There is a great feeling inside of me to explore the small museum and realize that there is still a market for model kits which gives impetuous to these model kit manufacturers to develop more kits for me to build, enjoy, admire and play with. The future is still an unknown but I am excited to see what the Model Kit industry and the manufacturers in it have in store for me, especially in terms of Modern Military stuff!

This hobby has almost become a certain form of art in itself. But since it has also been coined or associated to the nerdy part of society, it isn't something that can be always appreciated by all. I am pretty sure it isn't a popular trendy thing to do too. But good model making and good painting would always be a great sight for all people to enjoy and that is what Hobbyist do!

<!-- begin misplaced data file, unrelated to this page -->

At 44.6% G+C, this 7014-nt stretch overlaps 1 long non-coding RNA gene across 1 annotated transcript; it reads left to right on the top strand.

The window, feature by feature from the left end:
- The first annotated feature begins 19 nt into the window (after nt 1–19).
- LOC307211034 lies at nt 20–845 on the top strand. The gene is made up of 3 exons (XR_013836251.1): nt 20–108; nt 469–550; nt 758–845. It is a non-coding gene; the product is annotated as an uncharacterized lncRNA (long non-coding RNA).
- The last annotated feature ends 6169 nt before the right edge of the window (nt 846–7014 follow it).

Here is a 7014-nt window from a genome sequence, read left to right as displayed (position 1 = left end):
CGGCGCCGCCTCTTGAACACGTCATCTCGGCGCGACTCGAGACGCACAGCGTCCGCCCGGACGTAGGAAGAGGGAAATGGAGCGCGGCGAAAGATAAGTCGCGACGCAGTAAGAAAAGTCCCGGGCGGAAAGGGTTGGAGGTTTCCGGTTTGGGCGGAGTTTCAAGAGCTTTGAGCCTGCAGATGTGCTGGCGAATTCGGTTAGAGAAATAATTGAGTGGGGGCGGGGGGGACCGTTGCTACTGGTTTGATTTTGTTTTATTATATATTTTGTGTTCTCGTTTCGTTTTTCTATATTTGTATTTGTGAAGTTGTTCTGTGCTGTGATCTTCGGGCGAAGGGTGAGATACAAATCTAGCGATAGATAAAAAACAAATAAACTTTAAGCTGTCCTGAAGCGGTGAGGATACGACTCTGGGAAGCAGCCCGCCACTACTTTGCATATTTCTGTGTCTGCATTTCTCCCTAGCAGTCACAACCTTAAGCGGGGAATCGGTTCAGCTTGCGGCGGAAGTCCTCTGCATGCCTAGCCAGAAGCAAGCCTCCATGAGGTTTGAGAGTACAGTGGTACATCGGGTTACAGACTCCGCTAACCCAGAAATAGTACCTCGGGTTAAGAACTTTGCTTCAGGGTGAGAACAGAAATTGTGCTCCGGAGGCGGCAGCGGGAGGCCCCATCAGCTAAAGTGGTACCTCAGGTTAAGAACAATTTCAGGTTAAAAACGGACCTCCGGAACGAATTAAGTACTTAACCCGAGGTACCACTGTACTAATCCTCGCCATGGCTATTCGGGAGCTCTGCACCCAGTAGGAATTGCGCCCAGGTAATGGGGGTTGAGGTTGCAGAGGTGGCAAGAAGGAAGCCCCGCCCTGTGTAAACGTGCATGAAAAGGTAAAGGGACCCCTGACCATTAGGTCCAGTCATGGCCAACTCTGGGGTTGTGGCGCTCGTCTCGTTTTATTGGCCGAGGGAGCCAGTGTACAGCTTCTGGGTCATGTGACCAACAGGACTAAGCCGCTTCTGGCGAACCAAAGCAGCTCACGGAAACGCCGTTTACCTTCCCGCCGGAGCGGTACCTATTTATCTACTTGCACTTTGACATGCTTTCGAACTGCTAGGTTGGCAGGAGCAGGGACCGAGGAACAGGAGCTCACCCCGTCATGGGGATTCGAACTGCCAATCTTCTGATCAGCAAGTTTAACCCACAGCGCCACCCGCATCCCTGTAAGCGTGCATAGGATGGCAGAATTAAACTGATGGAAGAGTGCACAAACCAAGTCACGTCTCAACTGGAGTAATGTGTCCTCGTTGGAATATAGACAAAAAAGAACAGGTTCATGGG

While the model kit museum would be one of the main attraction of the fair, the biggest attraction would be the scale 1/1 Gundam. With Gundam being in existence for 30 years, it celebrates its anniversary by reassembling the famous original RX-78 (2) Gundam
that was seen in Daiba in Tokyo in Shizuoka. Noone knows whether this will be the last time you can see the actual size scale 1/1 Gundam and therefore it was a must for me to go check it out.

And I was truly not disappointed by the massive size of the Gundam with all its detail and splendor.

Located near the NTT Docomo Building, this awesome size Gundam is something you would see any other country build of one of their favorite mascot. (I like to see America build Megazord.) Then again, in terms of Mecha and Robots, nothing can be as Iconic, Relevant and in continuation as Gundam.